A word about forgiveness

ForgivenessI’m a Clipper fan.

I’m not a recent convert.  I didn’t jump on the bandwagon a few years ago when they got Chris Paul.  When the Clippers moved from Buffalo to San Diego in 1978, I was hooked.

(I actually still have a fondness for the Houston Rockets because they were originally established in SD until they relocated to Texas in 1971.  I saw Elvin Hayes and Calvin Murphy in San Diego uniforms when I was in high school.  Take that bada@@…)

I was never a Donald Sterling fan.  To me, he was just a rich lawyer who bought the Clippersthen flaunted his power by moving them to his hometown of Los Angeles.  I was crushed.  Anywhere but LA…

After 35 years of owning the team, all he’s ever won is the title of “Worst Owner in the History Professional Sports”.  Take that, Jerruh.  His latest bout with media-exposed bigotry is merely icing on the cakeand not worth my commentary.  I’ll simply let him continue to speak for himself.  Sad.  So Sad.

However, he did say something worth pointing out.

In his televised interview with Anderson Cooper, he said something that most everybody is guilty of saying:  “Please forgive me.”   It’s definitely the favorite go-to line for anybody caught screwing up.

  • Stupid boyfriends:  “Please forgive me.”
  • Insensitive husbands:  “Please forgive me.”
  • Wives who fail their husbands:  “Please forgive me.”
  • Shamed public officials:  “Please forgive me.”
  • Disgraced Pastors:  “Please forgive me.”
  • Humiliated celebrities:  “Please forgive me.”
  • Discredited bosses:  “Please forgive me.”
  • Embarrassed employees:  “Please forgive me.”
  • Guilt-ridden parents (to their children):  “Please forgive me.”

Let me just say thisNo.  No.  No.  No.

We can ask God to forgive our sins.  He can handle it.  It is impossible to emotionally manipulate him.  He is not subject to our drama.  His memory of our past sin is short, if not entirely non-existent.  We cannot make Him feel guilty.  And He has the power to give us the forgiveness we need most of all.

However, people are different.  When you have committed an offense or wrongdoing in the eyes of another, you have no right to ask them to forgive you.  You have no right to place that responsibility on them.  You have no right to make dealing with your sin, their problem.

Let’s be clear.  God requires that we forgive lavishly, abundantly, quickly and completelyfor our own good, for their good, and for the good of all those we rub elbows with.  If we fail to forgive, we will be held accountable.  By God.

On the other hand, if you are the one that sins against anotherif you screw up…if you hurt somebodyif you break a promiseif you are guilty of a trangressionhere is your plan when you meet the one you have wronged:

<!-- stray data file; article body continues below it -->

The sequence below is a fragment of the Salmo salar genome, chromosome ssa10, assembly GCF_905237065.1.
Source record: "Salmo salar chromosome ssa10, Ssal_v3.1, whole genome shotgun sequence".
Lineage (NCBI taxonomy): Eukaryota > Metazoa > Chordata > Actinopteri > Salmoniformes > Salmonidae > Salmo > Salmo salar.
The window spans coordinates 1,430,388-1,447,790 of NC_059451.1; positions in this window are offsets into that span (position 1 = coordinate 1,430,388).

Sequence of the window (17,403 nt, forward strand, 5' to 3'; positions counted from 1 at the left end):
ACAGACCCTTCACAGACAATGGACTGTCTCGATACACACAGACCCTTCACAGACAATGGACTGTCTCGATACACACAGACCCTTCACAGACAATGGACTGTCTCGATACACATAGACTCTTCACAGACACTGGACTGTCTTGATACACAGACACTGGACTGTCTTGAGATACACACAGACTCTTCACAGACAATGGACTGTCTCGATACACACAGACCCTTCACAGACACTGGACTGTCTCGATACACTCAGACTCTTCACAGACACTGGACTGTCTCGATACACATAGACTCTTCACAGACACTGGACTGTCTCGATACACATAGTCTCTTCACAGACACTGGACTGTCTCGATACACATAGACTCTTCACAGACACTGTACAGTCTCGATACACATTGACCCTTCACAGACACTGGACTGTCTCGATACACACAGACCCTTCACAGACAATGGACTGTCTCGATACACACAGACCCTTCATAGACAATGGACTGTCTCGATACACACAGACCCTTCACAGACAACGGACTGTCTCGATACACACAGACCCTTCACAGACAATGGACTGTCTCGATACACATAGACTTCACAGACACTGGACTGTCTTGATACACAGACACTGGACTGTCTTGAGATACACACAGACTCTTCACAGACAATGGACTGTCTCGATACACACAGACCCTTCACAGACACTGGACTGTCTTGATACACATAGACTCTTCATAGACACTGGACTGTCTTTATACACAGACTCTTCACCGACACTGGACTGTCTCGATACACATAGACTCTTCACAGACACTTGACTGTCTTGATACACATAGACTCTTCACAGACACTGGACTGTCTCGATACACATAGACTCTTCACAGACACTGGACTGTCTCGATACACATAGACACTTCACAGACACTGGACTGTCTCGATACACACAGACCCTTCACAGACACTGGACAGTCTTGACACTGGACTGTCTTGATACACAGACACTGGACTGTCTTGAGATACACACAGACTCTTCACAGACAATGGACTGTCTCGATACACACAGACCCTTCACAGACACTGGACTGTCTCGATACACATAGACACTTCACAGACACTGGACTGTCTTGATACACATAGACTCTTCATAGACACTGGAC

Confess (acknowledge) what you did wrong and you know it affected them.  Say you’re sorry for what you have done.  Mean it. Commit to them that it won’t happen again (to the best of your ability).

Then give them space and time to forgive you when they are ready.

Anything more than that is manipulative and unfair.

Whew.  I feel better now.  Time for bed.

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Wrestling with gray

graymy last post (and my last sermon) really bothers me.  the skeptic/doubter/rebellious/seeker/cynic side of  me sees the gray.

the disciple/logical/intellectual/legalistic/pharisaical/bible thumper side of me sees black and white.  what’s a boy to do?

from yesterday’s endless list of beliefs and behaviors that define our church family, here are some that i have been taught to call “sin” through the years:

  • doubting is a sin.
  • getting drunk is a sin.
  • anger is a sin.
  • being a political liberal is a sin.
  • killing animals for fun is a sin.
  • being gay is a sin.
  • getting an abortion is a sin.
  • looking at pornography is a sin.
  • smoking is a sin.
  • listening to music with ungodly lyrics is a sin.
  • getting a divorce is a sin.
  • being in debt is a sin.
  • thoughts of suicide is sin.
  • gossip is sin.
  • flirting is sin.
  • addiction to drugs is sin.
  • giving less than 10% of my income to the church is sin.
  • overeating is sin.
  • sex outside of marriage is sin.
  • believing in evolution is sin.
  • having a woman pastor is a sin.
  • any and all lies are sin.
  • to refuse to say the pledge of allegiance is sin.
  • to oppose u.s. military decisions is sin.
  • to be angry at god is sin.
  • to neglect bible reading is sin.
  • failure to confess our sins is sin.
  • judging others is sin.
  • fear of death is sin.
  • racism is sin.
  • cussing is a sin.
  • getting a tattoo is a sin.
  • dancing is a sin.
  • women speaking in a church service is a sin.
  • interracial dating or marriage is sin.
  • men wearing hats in a church service is sin.
  • being on welfare is sin.
  • breaking the speed limit is sin.
  • missing church on sundays is a sin.

the list could go on.